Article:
Jun 15, 2017 - By Clair McFarlandI keep wanting to write something adorable.
In fact, I have no shortage of adorable things about which to write. For example, today marked the boys' first sampling of a few unique types of seafood, including squid, octopus and mussel. I had found the "seafood medley" on sale at the store, and I cooked it for their lunch today, as an adventure.
I laid the platter out, hot and buttery and full of tiny deceased mermaid companions. Or at least, that's what the boys claimed they were - which lent the whole meal a spice of tragic drama.
After being told what animal each bit of meat had come from, my five-year-old popped an octopus tentacle into his mouth, chewed it once, and shrieked "AACK! It STUNG me!"
Yes, food is the road to many adventures when you're in a house-full of boys.
All four of my little boys are in what seems an endless growth spurt, and so they ask for food all day long. But that part's not adorable at all; it's kind of maddening.
They saunter into my kitchen when I'm elbow-deep in ground beef and breadcrumbs, and I'm fighting the urge to gobble up some of the raw meat like my inner, hereditary voice always tells me to - and they say "Mom, what can we eat?"
"Offer them some raw meat!" says the voice.
"No, you can't do that, are you insane?" is my reply.
"Why not? Your aunt used to race through the kitchen and steal some, every time your mom made meatloaf!"
"But these boys don't have to be compulsive eaters. They might have self-control," I answer, smugly.
"What's self-control? Mmmm that raw meat-and-egg-glop looks delicious!"
During this inner monologue, the boys open the fridge three or four times and scour the pantry, only to return to the woman who, for some reason, is kneading something that looks like it might one day turn into food. And then comes the audacious: "come on, Mom, make us a snack!"
A snack. I'm up to my elbows in "snack"!
But they can't see that, so they persist with their begging, and I persist with my kneading - and the whole thing is the most un-adorable scene Norman Rockwell never painted.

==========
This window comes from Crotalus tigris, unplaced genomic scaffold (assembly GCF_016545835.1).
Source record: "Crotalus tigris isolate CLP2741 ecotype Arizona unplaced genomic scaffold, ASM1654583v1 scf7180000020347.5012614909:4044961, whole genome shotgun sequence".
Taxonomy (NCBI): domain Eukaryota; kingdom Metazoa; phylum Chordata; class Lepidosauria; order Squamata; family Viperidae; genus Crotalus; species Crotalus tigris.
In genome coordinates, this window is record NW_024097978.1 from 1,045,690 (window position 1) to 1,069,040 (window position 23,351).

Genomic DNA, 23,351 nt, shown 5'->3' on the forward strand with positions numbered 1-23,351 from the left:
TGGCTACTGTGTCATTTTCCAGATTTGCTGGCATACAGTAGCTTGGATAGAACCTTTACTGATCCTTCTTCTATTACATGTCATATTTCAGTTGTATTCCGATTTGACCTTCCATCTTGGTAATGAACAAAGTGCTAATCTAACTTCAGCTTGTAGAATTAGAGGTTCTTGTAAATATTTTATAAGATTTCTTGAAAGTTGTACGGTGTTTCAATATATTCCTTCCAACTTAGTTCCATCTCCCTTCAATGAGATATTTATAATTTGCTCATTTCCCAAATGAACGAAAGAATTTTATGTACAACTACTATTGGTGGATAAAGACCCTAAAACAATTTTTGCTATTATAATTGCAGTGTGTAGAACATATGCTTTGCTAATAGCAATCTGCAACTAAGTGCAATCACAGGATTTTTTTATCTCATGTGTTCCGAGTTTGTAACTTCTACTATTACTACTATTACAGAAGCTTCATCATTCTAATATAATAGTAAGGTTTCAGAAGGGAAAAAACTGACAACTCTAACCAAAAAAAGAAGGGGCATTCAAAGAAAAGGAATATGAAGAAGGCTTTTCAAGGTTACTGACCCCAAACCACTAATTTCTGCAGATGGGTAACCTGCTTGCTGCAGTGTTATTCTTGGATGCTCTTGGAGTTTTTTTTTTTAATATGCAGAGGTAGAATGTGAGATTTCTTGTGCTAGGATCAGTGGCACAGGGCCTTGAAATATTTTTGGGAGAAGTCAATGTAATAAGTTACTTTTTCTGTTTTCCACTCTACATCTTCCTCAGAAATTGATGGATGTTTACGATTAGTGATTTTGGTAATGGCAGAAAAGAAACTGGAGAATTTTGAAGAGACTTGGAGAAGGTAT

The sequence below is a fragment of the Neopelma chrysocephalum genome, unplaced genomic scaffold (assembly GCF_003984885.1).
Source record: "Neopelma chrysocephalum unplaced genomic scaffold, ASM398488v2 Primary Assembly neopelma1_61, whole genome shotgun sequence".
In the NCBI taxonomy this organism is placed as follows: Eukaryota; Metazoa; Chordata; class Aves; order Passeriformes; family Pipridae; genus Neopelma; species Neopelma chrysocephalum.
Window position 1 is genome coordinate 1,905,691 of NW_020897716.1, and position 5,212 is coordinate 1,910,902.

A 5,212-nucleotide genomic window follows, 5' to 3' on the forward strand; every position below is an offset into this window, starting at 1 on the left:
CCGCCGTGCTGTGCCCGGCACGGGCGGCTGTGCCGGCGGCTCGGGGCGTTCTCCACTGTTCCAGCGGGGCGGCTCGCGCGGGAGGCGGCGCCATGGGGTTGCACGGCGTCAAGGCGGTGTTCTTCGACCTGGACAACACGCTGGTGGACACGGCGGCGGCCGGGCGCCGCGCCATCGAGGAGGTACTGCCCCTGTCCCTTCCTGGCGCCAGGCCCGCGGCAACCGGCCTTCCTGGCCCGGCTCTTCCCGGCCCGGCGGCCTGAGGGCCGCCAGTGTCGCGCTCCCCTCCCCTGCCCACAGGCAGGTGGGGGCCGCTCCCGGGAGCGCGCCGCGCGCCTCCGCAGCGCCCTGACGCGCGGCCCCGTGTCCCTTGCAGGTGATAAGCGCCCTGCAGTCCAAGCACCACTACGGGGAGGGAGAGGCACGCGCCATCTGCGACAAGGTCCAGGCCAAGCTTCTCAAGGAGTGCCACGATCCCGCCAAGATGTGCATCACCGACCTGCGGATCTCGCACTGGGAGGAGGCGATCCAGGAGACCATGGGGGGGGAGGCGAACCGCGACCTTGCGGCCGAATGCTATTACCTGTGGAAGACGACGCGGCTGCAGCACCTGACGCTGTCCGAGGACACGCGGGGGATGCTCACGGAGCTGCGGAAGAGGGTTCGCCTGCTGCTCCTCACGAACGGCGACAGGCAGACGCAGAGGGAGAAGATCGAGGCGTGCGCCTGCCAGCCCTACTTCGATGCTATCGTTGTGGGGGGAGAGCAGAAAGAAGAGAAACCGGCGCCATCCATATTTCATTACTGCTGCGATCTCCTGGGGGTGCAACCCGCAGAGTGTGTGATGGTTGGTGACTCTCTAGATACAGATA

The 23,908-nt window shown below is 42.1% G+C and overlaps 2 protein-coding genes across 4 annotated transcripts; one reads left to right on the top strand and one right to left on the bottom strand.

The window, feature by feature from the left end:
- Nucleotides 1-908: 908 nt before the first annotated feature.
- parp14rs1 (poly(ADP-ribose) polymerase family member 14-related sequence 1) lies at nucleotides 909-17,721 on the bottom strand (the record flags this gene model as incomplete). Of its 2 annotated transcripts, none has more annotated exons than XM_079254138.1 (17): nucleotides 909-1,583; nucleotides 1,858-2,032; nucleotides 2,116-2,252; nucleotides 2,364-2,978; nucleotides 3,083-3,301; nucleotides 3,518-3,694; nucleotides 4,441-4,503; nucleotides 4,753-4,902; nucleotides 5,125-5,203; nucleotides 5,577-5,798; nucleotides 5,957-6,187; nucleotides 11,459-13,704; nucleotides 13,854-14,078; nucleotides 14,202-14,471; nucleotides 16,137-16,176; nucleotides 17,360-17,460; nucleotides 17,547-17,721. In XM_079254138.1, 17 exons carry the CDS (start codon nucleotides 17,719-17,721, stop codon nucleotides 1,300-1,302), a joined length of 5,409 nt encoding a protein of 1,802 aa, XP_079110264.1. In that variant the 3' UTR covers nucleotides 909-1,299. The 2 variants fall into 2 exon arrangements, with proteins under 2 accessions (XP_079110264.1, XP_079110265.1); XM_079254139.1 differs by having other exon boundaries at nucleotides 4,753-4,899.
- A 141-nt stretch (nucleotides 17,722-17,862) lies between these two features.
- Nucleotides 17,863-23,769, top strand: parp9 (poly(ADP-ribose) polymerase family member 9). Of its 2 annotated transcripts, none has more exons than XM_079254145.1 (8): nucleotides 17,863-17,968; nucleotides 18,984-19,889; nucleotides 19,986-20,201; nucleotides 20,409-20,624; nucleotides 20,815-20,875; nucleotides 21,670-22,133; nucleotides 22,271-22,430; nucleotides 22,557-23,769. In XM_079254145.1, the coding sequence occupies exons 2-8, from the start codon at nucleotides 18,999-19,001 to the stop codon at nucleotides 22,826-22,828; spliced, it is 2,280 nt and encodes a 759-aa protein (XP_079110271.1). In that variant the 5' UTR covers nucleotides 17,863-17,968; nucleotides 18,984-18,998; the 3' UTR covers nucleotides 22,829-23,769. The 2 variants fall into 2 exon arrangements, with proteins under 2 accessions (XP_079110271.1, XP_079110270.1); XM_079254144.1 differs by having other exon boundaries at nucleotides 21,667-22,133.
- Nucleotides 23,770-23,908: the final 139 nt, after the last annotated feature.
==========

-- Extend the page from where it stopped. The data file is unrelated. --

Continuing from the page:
"You can NOT have a snack" I say, out loud. "I am fixing your dinner during this exact moment!"
And they sulk off, in the group simper that characterizes a gang of disappointed boy-tummies.
But here's where things get interesting, because these boys like to walk that fine line between obedience and disobedience that we adults call "resourcefulness."
Ah, yes, they are resourceful.
The oldest boy, feeling slighted, proclaims that they are all being starved and that they must act. He also feels a weight of responsibility toward the others, since he's the only one who can read survival manuals and revolutionary propaganda - and he knows that he must lead his brothers into a better state of life, liberty, and the pursuit of happiness! Er, something.
So he busts out his survival literature and turns to the pages on foraging for food.
It is awe-inspiring, the wealth of food within nature. There are roots, leaves, flowers, stems and needles to eat all around you - so long as you have a little education and discernment about them.
I'm no boy scout myself, but because of my oldest son's passion for nature, and wilderness, and, of course, food, we've spent much of this June learning how not to poison ourselves.
So far, we have not poisoned ourselves.
With the boys out of my kitchen at last, I mix up the meatloaf, pop it into the oven, and wash my hands of it without eating it. Another glorious success in the name of self-control!
But then I hear something. What is it?
It's mirth and activity in the back yard. But I thought they were too hungry to survive? How did this bustling come about?
There can only be one reason: food.
I go out back to find that the boys have stolen all of my Tupperware and some of my spoons, and that they have foraged my yard to smithereens.
"Look, Mom! We made dandelion salad! And spruce-needle tea!" (The hose-end still drips, incriminatingly, into the spruce-needle tea it helped create.) "And we tried to cook thistle and chives with a magnifying glass, and here, this is dessert!" With that, they hand me a handful of columbine petals and mint.
So I guess they have no self-control after all.
But, like everything else at this house, the columbine flowers and the herb garden and the spruce tree might as well work together to feed those boys and to brighten their eyes.
It's the most adorable thing they did today.
Get your copy of The Ranger online, every day! If you are a current print subscriber and want to also access dailyranger.com online (there is nothing more to purchase) including being able to download The Mining and Energy Edition, click here. Looking to start a new online subscription to dailyranger.com (even if it is for just one day)? Access our secure SSL encrypted server and start your subscription now by clicking here.